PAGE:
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ISLAMABAD: A visibly defensive PML-N loyalist Nehal Hashmi came out with a strange justification before the Supreme Court on Wednesday when he said his fresh outburst against the judiciary was “acting” to reflect what he had experienced in the Adiala prison.

Hashmi, who was facing contempt charges for his fresh outburst against judges of the superior court, said his tirade was not against any institution or individual.

Explaining, he said that when the inmates waiting in despair for conclusion of their cases saw a lawyer (Hashmi) among them, they hurled abuses against the government, the system, Nawaz Sharif and the judiciary.

A three-judge bench headed by Chief Justice Mian Saqib Nisar had taken exception to the fresh outburst of Hashmi, who was seen in a video clip uttering contemptuous words about judges of the superior judiciary after completing one-month jail term also for committing contempt of court.

Apex court issues contempt notice to PML-N loyalist, calls bar councils on Monday

On Feb 1, the Supreme Court had sent Hashmi to Adiala prison on contempt charges, eight months after his outburst on May 28, 2017 in which he appeared to have threatened the members of the apex court-appointed Joint Investigation Team and the judiciary for probing against former prime minister Nawaz Sharif and his family on allegations stemming from the Panama Papers case. The court awarded Hashmi one-month jail term with Rs50,000 fine and imprisonment for another 15 days in case he failed to pay the fine.

On Wednesday the court called representatives of the Sindh Bar Council and other bar councils of the provinces on Monday to assist it in deciding whether to suspend the licence of Hashmi that allowed him to practise in the superior courts.

The court issued another contempt of court notice to Hashmi for ridiculing the judiciary. Hashmi has to submit a reply to the notice by Saturday.

“I feel ashamed that a black coat and black tie (wearing) individual is standing in front of us facing contempt charge for ridiculing the judiciary,” the chief justice regretted and wondered if the court should not refer the matter to the Pakistan Bar Council (PBC) to decide whether Hashmi should be allowed to continue practise in the court or not.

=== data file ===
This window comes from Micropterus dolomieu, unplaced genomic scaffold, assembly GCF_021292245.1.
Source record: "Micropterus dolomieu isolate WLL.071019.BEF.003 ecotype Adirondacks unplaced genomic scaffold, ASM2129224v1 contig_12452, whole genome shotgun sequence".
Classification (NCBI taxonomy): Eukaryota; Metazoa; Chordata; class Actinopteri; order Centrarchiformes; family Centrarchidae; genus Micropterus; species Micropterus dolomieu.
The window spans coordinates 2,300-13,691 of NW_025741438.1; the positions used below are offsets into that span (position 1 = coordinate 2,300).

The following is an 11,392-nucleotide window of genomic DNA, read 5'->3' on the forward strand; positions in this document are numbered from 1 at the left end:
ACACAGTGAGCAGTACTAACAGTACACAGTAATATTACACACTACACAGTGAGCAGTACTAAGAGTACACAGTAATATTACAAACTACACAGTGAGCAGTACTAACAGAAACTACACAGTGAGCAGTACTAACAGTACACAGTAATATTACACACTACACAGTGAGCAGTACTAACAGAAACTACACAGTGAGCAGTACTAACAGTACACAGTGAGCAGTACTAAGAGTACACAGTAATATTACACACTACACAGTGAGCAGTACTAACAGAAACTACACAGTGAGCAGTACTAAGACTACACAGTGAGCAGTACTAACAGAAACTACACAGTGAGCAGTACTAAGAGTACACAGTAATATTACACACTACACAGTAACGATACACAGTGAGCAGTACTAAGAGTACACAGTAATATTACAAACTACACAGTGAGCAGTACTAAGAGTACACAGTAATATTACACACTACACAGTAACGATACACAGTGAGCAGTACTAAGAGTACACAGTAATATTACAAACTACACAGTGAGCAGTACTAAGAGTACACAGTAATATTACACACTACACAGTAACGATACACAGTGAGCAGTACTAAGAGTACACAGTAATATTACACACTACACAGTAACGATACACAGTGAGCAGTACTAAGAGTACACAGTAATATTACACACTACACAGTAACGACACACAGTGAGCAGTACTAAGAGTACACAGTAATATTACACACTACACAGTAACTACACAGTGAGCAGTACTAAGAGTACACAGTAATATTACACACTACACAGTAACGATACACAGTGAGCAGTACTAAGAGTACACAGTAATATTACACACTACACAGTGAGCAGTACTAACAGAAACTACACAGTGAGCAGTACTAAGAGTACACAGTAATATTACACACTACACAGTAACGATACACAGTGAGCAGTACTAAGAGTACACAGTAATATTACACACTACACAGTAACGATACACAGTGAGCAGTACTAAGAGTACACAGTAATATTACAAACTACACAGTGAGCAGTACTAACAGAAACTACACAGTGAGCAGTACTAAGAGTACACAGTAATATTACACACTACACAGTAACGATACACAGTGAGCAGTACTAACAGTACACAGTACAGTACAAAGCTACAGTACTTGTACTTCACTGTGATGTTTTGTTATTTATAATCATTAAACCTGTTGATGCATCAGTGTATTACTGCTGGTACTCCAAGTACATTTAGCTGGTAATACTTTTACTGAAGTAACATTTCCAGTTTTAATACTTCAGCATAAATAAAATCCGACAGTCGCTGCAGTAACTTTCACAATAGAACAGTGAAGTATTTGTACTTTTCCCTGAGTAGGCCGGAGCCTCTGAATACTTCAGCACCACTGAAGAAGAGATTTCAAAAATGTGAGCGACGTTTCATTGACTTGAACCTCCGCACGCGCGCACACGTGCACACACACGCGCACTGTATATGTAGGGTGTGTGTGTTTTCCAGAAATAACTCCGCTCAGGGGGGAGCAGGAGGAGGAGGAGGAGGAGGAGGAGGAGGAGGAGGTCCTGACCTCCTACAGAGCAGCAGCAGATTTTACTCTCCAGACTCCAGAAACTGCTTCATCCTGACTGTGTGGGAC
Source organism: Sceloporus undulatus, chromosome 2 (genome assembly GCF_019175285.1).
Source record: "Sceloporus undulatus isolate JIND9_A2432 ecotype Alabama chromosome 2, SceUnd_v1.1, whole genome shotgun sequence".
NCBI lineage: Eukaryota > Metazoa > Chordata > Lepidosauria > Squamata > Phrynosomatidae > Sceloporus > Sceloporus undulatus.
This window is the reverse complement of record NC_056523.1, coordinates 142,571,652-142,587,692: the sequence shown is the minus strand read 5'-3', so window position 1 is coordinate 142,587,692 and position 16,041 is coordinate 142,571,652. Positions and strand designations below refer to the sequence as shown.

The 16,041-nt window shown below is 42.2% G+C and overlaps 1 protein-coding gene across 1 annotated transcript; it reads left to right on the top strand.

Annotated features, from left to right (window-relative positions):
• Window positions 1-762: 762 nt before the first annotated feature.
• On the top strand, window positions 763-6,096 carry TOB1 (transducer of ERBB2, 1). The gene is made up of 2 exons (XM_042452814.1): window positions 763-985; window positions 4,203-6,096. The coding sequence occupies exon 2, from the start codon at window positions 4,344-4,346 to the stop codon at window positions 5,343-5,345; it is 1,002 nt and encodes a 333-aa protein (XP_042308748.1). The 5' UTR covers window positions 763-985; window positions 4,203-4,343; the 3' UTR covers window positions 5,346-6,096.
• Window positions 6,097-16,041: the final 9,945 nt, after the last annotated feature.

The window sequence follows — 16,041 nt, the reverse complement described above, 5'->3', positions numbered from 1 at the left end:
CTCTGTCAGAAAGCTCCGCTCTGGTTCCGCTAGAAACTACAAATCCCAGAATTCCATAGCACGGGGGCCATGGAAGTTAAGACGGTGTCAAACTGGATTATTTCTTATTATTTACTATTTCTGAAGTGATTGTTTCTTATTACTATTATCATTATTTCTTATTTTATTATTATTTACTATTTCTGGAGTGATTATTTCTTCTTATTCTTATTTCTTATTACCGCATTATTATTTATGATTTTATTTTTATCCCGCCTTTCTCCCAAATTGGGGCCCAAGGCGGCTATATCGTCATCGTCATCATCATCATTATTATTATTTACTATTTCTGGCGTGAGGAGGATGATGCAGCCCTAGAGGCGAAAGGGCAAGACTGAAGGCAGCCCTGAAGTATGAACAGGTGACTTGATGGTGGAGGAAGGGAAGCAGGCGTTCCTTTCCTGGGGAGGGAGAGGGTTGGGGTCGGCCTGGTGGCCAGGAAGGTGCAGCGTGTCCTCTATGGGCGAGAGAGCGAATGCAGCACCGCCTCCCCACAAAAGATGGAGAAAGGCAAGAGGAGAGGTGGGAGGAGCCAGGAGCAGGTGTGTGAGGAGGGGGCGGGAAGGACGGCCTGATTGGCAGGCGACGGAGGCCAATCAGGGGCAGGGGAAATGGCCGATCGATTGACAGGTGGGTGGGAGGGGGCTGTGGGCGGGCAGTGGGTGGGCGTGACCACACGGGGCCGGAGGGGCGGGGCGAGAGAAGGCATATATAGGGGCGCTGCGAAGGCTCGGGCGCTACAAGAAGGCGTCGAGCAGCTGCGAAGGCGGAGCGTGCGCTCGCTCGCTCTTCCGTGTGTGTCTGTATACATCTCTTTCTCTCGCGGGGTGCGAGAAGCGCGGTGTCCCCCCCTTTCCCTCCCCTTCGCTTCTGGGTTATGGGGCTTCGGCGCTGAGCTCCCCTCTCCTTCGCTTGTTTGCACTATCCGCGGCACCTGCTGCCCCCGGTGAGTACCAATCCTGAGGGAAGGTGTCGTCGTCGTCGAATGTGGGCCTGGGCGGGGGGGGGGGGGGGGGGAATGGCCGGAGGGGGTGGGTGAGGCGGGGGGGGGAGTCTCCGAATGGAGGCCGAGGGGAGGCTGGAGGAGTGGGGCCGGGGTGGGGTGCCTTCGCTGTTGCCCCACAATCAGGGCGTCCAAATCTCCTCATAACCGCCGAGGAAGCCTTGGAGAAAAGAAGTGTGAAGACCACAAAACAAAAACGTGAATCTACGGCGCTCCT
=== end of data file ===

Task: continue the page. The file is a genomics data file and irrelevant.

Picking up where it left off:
The court then asked the staff to play the video clip in which a garlanded Hashmi was seen hurling abuses against the superior court judges for deciding political cases but ignoring cases of ordinary litigants.

Hashmi pleaded that he belonged to the middle class and earned his bread and butter through the profession of law. “I have no other source (of income) and my children and family will suffer badly if the licence to practise is suspended,” he said.

He said he was frustrated and under stress when he uttered such words and added: “I apologise with folded hands.”

Hashmi said he had become so hyper and stressed out in the jail that a doctor came to check him thrice. He denied again that he had uttered such words and said rather he was reflecting whatever the inmates used to say about the judiciary. “I am mentally not fit,” he said.

PBC Vice Chairman Kamran Murtaza, the counsel for Hashmi, also requested the court not to play the video clip and not to mention the words Hashmi had uttered in the order otherwise it would become part of the record.

“You have made it a habit,” Justice Ijaz-ul-Ahsan told Has­hmi, saying earlier during the previous contempt case he had pleaded that he was fasting and now he said he was under stress.

“I am ashamed,” replied Hashmi and requested the court to ignore the outburst and pardon him since even God forgave. “This will not be repeated again,” he assured the court.

“Those on whose behalf you abuse the judiciary will take care of you,” the court said and expressed its regrets over the reaction shown by the bar associations to Hashmi’s conduct.

However, Mr Murtaza said that he himself and the entire bar was embarrassed and felt ashamed over the sordid event. Mr Murtaza told the court that he would like to withdraw from the case and would not defend Hashmi on account of the obnoxious words he had uttered.

Taj Haider

Meanwhile the same bench withdrew a contempt of court charge against outgoing PPP Senator Taj Haider with an observation that a court judgement could be criticised but there was a limit to it. To instigate public violence while criticising a judgement was not acceptable, the court observed.

The contempt charge was initiated against Haider and former information minister of Sindh Sharjeel Memon for allegedly ridiculing a Supreme Court ruling and instigating people against it in 2011.

In a reaction to the Supreme Court verdict which declared illegal the appointment of retired Justice Syed Deedar Hussain Shah as chairman of the National Accountability Bureau, the PPP’s Sindh chapter had called for a strike that halted commercial and business activities in the province.

The court admitted that his statement reflected seriousness and it seemed that he did not want to instigate people against the judiciary.

Published in Dawn, March 8th, 2018